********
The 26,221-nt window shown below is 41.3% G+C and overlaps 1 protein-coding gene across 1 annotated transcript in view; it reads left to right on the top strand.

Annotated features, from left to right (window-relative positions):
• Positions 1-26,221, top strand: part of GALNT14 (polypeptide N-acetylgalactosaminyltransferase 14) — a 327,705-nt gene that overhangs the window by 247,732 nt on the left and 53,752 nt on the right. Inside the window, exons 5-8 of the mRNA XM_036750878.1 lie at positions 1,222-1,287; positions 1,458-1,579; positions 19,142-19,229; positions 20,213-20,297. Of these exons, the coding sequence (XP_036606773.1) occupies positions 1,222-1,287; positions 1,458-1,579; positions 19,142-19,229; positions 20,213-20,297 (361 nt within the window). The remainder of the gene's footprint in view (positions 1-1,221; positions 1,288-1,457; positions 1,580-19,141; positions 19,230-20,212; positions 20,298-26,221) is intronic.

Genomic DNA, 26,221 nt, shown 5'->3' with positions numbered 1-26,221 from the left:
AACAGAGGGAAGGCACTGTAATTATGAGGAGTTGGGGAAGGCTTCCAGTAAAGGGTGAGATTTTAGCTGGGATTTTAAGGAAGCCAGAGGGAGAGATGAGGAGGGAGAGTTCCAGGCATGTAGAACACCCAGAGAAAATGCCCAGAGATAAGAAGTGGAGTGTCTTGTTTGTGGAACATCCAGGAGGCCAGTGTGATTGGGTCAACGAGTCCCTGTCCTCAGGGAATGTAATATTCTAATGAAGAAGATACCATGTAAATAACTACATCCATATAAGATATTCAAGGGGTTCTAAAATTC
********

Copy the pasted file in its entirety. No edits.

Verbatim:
The 26,221-nt window shown below is 41.3% G+C and overlaps 1 protein-coding gene across 1 annotated transcript in view; it reads left to right on the top strand.

Annotated features, from left to right (window-relative positions):
• Positions 1-26,221, top strand: part of GALNT14 (polypeptide N-acetylgalactosaminyltransferase 14) — a 327,705-nt gene that overhangs the window by 247,732 nt on the left and 53,752 nt on the right. Inside the window, exons 5-8 of the mRNA XM_036750878.1 lie at positions 1,222-1,287; positions 1,458-1,579; positions 19,142-19,229; positions 20,213-20,297. Of these exons, the coding sequence (XP_036606773.1) occupies positions 1,222-1,287; positions 1,458-1,579; positions 19,142-19,229; positions 20,213-20,297 (361 nt within the window). The remainder of the gene's footprint in view (positions 1-1,221; positions 1,288-1,457; positions 1,580-19,141; positions 19,230-20,212; positions 20,298-26,221) is intronic.

Genomic DNA, 26,221 nt, shown 5'->3' with positions numbered 1-26,221 from the left:
AACAGAGGGAAGGCACTGTAATTATGAGGAGTTGGGGAAGGCTTCCAGTAAAGGGTGAGATTTTAGCTGGGATTTTAAGGAAGCCAGAGGGAGAGATGAGGAGGGAGAGTTCCAGGCATGTAGAACACCCAGAGAAAATGCCCAGAGATAAGAAGTGGAGTGTCTTGTTTGTGGAACATCCAGGAGGCCAGTGTGATTGGGTCAACGAGTCCCTGTCCTCAGGGAATGTAATATTCTAATGAAGAAGATACCATGTAAATAACTACATCCATATAAGATATTCAAGGGGTTCTAAAATTC